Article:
Since ensuring patients receive the care they need is the primary responsibility of the Patient Care Coordinators, checking EOBs and accounts tends to get set aside until “I have some time” and that's a huge mistake. Not being aware of problems can significantly increase your errors and can result in huge financial losses in the long-run due to time spent trying to collect or complete denials of claims due to the errors.
So, what can you do to prevent common billing errors?
Have specific systems in place to ensure proper collection of patient demographics.
Have a set form that's used to collect demographic information when the potential patient calls to schedule.
Make sure that you repeat back to the caller the information you collected to verify it's correct.
Have a verification form that you fill out with specific questions that have to be asked for all insurances. This ensures that nothing is forgotten and everyone collects the same information when they call to verify.
Verify benefits in person not via an automated system.
Speak to an actual representative and make sure you get all of your questions answered. When you speak to someone, you're more likely to get better patient-related insurance data.
Speaking with someone on the phone will give you the best chance of finding out that a patient needs authorization or an insurance referral.
Make sure to tell them what you're calling about - outpatient physical therapy in an office setting - or they may give you the wrong data (this is what happens many times when we use the automated system).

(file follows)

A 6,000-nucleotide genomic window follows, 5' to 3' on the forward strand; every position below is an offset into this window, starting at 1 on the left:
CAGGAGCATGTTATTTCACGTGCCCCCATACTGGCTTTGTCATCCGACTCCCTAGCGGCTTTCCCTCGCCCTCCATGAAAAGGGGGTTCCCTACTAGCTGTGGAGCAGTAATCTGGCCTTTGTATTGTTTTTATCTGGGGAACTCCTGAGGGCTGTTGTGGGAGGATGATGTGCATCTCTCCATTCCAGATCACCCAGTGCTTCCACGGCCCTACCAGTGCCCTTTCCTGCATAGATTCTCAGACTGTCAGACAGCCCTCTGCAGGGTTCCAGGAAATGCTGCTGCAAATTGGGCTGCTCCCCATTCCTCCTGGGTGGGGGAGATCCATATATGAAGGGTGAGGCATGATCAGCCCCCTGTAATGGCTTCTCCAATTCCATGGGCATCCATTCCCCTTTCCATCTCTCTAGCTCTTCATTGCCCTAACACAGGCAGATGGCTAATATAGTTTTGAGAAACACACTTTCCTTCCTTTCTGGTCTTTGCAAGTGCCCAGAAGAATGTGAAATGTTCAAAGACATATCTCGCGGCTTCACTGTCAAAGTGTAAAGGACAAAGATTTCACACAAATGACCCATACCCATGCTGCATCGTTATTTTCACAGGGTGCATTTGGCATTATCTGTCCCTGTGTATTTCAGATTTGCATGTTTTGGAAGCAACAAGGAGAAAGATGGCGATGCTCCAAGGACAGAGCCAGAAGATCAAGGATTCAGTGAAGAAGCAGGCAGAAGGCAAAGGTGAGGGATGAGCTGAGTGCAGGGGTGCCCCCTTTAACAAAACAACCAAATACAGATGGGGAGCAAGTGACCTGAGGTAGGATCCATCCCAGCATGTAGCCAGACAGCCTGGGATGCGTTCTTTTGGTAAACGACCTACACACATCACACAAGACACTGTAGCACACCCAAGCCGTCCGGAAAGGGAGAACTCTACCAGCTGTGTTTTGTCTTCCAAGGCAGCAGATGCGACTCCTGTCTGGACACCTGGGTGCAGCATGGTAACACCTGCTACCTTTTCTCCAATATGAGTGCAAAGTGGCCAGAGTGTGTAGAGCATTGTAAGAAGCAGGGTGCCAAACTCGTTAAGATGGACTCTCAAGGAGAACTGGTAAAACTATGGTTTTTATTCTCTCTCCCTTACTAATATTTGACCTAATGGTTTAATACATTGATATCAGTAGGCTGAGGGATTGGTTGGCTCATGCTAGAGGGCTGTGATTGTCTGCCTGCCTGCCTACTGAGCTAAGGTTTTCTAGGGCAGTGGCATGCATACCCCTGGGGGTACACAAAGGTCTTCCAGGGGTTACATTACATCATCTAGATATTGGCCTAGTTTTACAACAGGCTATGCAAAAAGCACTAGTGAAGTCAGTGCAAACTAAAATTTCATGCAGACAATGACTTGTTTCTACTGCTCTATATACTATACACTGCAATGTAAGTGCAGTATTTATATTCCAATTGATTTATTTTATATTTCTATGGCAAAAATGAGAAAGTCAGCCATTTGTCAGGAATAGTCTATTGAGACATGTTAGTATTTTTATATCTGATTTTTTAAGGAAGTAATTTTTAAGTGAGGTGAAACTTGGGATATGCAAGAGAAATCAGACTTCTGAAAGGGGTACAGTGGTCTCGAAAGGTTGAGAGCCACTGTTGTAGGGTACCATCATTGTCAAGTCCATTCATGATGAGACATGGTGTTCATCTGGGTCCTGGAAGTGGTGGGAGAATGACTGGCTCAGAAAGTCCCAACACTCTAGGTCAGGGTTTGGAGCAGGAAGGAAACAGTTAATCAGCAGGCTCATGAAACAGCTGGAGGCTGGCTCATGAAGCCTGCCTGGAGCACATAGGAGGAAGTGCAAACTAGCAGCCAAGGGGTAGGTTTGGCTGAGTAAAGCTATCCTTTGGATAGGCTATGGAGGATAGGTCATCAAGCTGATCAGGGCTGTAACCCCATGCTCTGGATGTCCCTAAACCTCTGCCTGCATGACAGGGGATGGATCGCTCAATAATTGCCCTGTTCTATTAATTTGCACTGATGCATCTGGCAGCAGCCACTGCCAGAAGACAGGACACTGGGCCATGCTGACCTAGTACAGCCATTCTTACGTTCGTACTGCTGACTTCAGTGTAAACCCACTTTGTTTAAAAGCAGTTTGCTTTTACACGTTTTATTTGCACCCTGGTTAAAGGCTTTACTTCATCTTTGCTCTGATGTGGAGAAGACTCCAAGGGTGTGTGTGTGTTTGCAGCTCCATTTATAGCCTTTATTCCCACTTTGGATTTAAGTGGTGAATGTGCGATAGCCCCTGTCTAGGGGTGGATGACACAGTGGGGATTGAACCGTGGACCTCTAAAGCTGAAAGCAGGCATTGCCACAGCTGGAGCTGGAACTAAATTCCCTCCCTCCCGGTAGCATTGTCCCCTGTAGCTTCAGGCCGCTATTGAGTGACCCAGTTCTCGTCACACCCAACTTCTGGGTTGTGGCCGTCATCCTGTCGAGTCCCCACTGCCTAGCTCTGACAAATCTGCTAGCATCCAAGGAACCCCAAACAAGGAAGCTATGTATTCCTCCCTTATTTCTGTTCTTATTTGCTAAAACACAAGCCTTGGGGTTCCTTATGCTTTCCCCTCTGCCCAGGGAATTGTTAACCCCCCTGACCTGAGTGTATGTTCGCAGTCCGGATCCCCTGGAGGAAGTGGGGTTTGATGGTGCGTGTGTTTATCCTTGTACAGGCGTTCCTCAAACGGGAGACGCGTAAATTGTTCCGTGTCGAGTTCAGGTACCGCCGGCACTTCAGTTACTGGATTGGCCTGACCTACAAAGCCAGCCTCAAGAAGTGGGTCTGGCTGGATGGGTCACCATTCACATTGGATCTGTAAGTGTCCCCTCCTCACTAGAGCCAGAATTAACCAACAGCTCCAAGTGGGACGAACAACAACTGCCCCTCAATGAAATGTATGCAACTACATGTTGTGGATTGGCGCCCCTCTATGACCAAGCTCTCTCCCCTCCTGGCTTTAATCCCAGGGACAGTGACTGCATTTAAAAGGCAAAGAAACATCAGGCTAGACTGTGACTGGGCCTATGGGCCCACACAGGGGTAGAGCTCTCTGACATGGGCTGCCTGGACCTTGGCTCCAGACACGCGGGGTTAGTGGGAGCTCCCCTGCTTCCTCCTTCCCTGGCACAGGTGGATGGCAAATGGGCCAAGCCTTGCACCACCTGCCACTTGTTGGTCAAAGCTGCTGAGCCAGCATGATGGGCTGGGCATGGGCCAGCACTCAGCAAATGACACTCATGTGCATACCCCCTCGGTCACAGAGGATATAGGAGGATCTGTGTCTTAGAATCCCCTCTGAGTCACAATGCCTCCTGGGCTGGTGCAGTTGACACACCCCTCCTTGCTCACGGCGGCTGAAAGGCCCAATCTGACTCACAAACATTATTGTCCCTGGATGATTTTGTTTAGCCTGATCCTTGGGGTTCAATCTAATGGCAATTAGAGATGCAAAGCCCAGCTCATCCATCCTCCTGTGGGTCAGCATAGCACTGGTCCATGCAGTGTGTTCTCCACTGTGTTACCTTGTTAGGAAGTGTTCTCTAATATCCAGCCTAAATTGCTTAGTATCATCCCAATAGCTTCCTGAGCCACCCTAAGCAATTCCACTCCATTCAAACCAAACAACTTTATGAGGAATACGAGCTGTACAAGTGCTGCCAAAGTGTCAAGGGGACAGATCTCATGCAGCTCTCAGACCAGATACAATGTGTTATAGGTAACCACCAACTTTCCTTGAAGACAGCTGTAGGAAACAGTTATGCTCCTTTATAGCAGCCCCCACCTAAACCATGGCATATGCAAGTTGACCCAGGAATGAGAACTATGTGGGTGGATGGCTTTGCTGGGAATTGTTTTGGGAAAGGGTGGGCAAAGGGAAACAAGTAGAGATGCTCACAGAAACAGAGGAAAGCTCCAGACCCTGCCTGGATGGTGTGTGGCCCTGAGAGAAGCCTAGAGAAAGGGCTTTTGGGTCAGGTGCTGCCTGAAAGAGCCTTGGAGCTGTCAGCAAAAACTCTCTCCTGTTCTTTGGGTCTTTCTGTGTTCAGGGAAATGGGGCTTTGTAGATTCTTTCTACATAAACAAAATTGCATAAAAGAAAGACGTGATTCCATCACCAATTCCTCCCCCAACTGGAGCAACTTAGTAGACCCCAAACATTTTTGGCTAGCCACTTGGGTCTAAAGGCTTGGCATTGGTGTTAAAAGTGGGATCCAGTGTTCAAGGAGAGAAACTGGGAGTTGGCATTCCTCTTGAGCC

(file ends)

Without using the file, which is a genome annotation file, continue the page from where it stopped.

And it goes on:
Don’t be afraid to hang up and call back – if the person you are speaking to doesn’t answer your questions or doesn’t seem to understand what you’re asking, hang up and call back.
Have a set time of day to verify insurance benefits and when you sit down to do it, be prepared to focus on that. Distractions result in common errors.
Always copy the patient’s insurance card and ID.
Not only are you required to verify that your patient is who they say they are by looking at their ID, you should use it to ensure you enter the correct name spelling, address and DOB for the patient.
Entering the information off the insurance card also decreases risk for errors.
Check and double check before filing a claim.
First – check and double check the original data you entered when creating an account for the patient. Most claim denials occur from someone from errors in keying in basic patient data like name, DOB, insurance, insurance ID # or group number.
Also, make sure all the other data is correct like charges, amount billed, and if you have their primary and secondary insurances noted correctly.
Have a specific system to ensure proper payment of claims.
This action tends to get set aside, “until I have time”, so some patient records go months without being checked. When you regularly check a patient’s account you're more likely to find errors that can easily be corrected.
Each patients' account should be reviewed 2 weeks after the first claim is files, at 30 days and then every 30 days after that if it isn’t a problem case. Problem cases should be checked more regularly.
Handle any denials or errors IMMEDIATELY and stay on top of that patient's account to ensure there are no more surprises.
Track authorizations outside of your EMR.
Knowing when authorized visits run out helps to prevent a patient from accidentally going over their allowed visits.
Having a system to track patient authorizations will also give you more control over them and help you ensure that you're requesting more authorized visits in a timely fashion and patients won't have to wait.
As part of your verifications system, if you verbally verify if authorization is needed, you will prevent claims being denied for lack of authorizations.